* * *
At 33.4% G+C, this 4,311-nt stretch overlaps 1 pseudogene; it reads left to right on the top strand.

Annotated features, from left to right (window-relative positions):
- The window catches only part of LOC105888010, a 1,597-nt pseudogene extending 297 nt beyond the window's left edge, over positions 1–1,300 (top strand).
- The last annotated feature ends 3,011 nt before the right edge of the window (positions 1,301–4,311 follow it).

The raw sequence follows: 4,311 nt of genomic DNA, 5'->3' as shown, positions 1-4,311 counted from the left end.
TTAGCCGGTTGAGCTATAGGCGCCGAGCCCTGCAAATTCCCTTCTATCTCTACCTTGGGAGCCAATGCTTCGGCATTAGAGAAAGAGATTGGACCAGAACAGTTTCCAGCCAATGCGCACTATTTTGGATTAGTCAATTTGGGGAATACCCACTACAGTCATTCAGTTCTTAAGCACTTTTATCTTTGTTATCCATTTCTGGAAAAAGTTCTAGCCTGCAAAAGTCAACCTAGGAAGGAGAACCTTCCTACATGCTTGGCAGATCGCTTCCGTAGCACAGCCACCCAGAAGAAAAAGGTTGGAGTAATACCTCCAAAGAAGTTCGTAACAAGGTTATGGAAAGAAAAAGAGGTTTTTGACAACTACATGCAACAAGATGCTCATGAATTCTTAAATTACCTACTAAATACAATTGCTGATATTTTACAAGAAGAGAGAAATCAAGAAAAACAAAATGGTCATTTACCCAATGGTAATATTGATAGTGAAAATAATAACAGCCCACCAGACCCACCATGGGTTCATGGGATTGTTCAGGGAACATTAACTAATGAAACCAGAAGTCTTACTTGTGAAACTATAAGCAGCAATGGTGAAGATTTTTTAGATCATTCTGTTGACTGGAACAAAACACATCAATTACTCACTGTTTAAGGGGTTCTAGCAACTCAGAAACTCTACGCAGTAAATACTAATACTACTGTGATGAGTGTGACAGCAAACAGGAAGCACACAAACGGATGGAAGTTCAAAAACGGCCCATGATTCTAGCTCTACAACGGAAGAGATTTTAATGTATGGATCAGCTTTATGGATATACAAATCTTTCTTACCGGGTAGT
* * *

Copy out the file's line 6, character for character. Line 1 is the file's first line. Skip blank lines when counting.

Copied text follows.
TTAGCCGGTTGAGCTATAGGCGCCGAGCCCTGCAAATTCCCTTCTATCTCTACCTTGGGAGCCAATGCTTCGGCATTAGAGAAAGAGATTGGACCAGAACAGTTTCCAGCCAATGCGCACTATTTTGGATTAGTCAATTTGGGGAATACCCACTACAGTCATTCAGTTCTTAAGCACTTTTATCTTTGTTATCCATTTCTGGAAAAAGTTCTAGCCTGCAAAAGTCAACCTAGGAAGGAGAACCTTCCTACATGCTTGGCAGATCGCTTCCGTAGCACAGCCACCCAGAAGAAAAAGGTTGGAGTAATACCTCCAAAGAAGTTCGTAACAAGGTTATGGAAAGAAAAAGAGGTTTTTGACAACTACATGCAACAAGATGCTCATGAATTCTTAAATTACCTACTAAATACAATTGCTGATATTTTACAAGAAGAGAGAAATCAAGAAAAACAAAATGGTCATTTACCCAATGGTAATATTGATAGTGAAAATAATAACAGCCCACCAGACCCACCATGGGTTCATGGGATTGTTCAGGGAACATTAACTAATGAAACCAGAAGTCTTACTTGTGAAACTATAAGCAGCAATGGTGAAGATTTTTTAGATCATTCTGTTGACTGGAACAAAACACATCAATTACTCACTGTTTAAGGGGTTCTAGCAACTCAGAAACTCTACGCAGTAAATACTAATACTACTGTGATGAGTGTGACAGCAAACAGGAAGCACACAAACGGATGGAAGTTCAAAAACGGCCCATGATTCTAGCTCTACAACGGAAGAGATTTTAATGTATGGATCAGCTTTATGGATATACAAATCTTTCTTACCGGGTAGT